Cover image for The surfing corpse
Title:
The surfing corpse
Author:
Zindel, Paul.
Personal Author:
Edition:
First edition.
Publication Information:
New York : Hyperion, [2001]

©2001
Physical Description:
124 pages ; 19 cm.
General Note:
"VOLO."
Language:
English
Reading Level:
780 Lexile.
Program Information:
Accelerated Reader AR MG 5.0 4.0 57922.

Reading Counts RC 6-8 5.4 9 Quiz: 25662 Guided reading level: NR.
ISBN:
9780786815739
Format :
Book

Available:*

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Central Library X Young Adult Mass Market Paperback Central Closed Stacks
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Newstead Library X Young Adult Mass Market Paperback Young Adult
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Summary

Summary

P.C. and Mackenzie's junior class trip ends in disaster when practically all the kids witness classmate Timmy Warner plunge to his death over a 300-foot waterfall. But several months later, the class vice president swears that he's seen Timmy at Venice Beach, California. P.C. and Mackenzie follow a trail of clues that evolve from deception to abduction to a second murder - and a life-and-death chase along the cliffs of Malibu Canyon.


Author Notes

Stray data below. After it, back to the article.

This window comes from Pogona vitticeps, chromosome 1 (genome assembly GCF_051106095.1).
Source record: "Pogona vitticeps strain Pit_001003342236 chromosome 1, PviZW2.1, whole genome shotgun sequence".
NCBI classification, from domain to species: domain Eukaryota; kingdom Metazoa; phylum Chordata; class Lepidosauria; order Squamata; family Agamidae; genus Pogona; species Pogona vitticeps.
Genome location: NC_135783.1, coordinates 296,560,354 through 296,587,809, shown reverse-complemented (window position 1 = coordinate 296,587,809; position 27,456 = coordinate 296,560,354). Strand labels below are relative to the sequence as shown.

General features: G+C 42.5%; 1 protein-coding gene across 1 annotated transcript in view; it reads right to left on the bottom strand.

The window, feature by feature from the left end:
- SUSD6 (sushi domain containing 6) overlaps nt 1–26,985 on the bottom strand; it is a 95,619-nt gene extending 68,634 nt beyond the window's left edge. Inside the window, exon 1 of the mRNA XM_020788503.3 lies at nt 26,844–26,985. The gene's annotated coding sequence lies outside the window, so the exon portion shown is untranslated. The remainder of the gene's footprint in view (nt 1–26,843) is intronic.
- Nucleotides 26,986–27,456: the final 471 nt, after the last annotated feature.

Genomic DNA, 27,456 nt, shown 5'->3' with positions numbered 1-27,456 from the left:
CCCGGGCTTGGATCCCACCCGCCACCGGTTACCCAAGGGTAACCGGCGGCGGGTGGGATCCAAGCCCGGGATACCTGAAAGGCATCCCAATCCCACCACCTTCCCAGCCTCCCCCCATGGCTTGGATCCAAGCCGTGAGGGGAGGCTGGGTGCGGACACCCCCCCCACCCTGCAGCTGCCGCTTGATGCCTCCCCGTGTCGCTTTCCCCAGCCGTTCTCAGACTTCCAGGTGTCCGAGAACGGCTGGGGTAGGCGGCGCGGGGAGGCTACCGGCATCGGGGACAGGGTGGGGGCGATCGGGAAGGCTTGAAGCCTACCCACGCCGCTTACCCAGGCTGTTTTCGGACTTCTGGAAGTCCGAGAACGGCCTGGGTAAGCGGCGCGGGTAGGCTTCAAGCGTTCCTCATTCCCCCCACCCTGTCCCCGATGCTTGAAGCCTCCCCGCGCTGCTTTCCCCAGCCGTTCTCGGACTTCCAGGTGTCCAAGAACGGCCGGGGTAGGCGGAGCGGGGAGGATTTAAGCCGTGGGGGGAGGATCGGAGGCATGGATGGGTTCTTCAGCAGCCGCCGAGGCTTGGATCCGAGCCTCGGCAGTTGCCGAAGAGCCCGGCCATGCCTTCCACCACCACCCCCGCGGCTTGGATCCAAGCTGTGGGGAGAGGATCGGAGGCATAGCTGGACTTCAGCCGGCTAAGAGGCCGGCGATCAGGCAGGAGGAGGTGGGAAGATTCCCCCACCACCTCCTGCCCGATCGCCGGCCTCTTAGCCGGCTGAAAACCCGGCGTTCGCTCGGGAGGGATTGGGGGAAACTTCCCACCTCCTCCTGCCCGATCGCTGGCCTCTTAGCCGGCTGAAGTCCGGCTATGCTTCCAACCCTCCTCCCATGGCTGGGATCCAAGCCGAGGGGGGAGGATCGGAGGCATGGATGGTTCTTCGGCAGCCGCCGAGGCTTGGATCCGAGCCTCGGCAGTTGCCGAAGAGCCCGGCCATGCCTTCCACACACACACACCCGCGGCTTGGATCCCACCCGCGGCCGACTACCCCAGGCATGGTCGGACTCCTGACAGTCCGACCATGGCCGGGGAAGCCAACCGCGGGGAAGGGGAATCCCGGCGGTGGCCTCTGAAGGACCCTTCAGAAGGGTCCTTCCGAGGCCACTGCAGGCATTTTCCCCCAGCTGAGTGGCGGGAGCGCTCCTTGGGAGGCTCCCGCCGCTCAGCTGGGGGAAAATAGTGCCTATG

Paul Zindel Born on Staten Island, New York, Zindel was raised by a single mother who pursued a variety of odd and mostly unsuccessful jobs and took in terminally ill patients to supplement the family income. Due to her eccentricity and restlessness, the mother moved the family from one apartment to another, making it difficult for Zindel to form lasting friendships. As a consequence, the boy lived in the world of his imagination, developing interests in both science and writing. Zindel majored in chemistry at Wagner College on Staten Island, completing both bachelors and masters degrees. During this period he also took a creative-writing course offered by the playwright Edward Albee. After college he worked briefly as a technical writer for a chemical company and then discovered a more fulfilling vocation as a teacher of chemistry and physics at a Staten Island high school. It was during this period in the early 1960s that Zindel was able to develop his potential as a playwright by drawing on his own background as well as the experiences of his young students. The Effect of Gamma Rays on Man-in-the-Moon Marigolds premiered at the Alley Theater in Houston in 1965, was presented in a condensed version on television the following year, and finally opened off-Broadway at the Mercer-O'Casey Theater in 1970. Because of a fire in the theater, the play was moved, with a new cast, to the New Theater on Broadway, where it ran for a total of 819 performances. In addition to being enormously popular, Gamma Rays earned in 1970 an Obie Award as the best play of the season, the New York Drama Critics Circle Award as the best American play, and the Vernon Rice Drama Desk Award for most promising playwright. In 1971 the play was awarded the Pulitzer Prize in Drama. Gamma Rays is the story of an embittered, half-mad widow, Beatrice Hunsdorfer; her teenaged daughters, Ruth and Tillie; and Nanny, a decrepit old woman who boards with them. The family lives in chaos, with Beatrice dealing out petty vengeance to everyone. Nanny has been abandoned by her daughter. Ruth is wanton, untidy, and subject to seizures. Tillie, however, has become interested in science and enters her marigold experiment in the science fair; by exposing the marigold seeds to radiation, she shows that some produce normal plants, others produce mutations with beautiful double blooms, while still others die. The metaphor, of course, is that Tillie has emerged from her chaotic environment as a beautiful and whole person, a human "double bloom." Zindel's other plays include And Miss Reardon Drinks a Little (1971), The Secret Affairs of Mildred Wild(1973), Let Me Hear You Whisper (1973), and Ladies at the Alamo(1975). While these plays continue to show Zindel's skill in writing excellent roles for women, none of them have matched the critical and popular success of Gamma Rays. Since the late 1960s, Zindel has also written several novels for young adults. The Pigman (1968), which is about a lonely widower and two destructive teenagers, has sold more than 1 million copies. His other novels include My Darling, My Hamburger (1969), I Never Loved Your Mind (1970), Pardon Me, You're Stepping on My Eyeball (1976), Confessions of a Teenage Baboon (1977), and The Undertaker's Gone Bananas (1978). As in Gamma Rays, these works display not only a penchant for grotesque humor but an uncanny awareness of the problems of teenagers. Zindel's works, which also include several screenplays, explore the themes of loneliness, escapism, and eccentricity. His best works are humorous, perceptive, and warm; they present an affirmation of life emerging from desperate and grotesque circumstances. He is especially noted for his excellent women's roles, which has helped sustain him as a best-selling playwright for school and community groups. (Bowker Author Biography)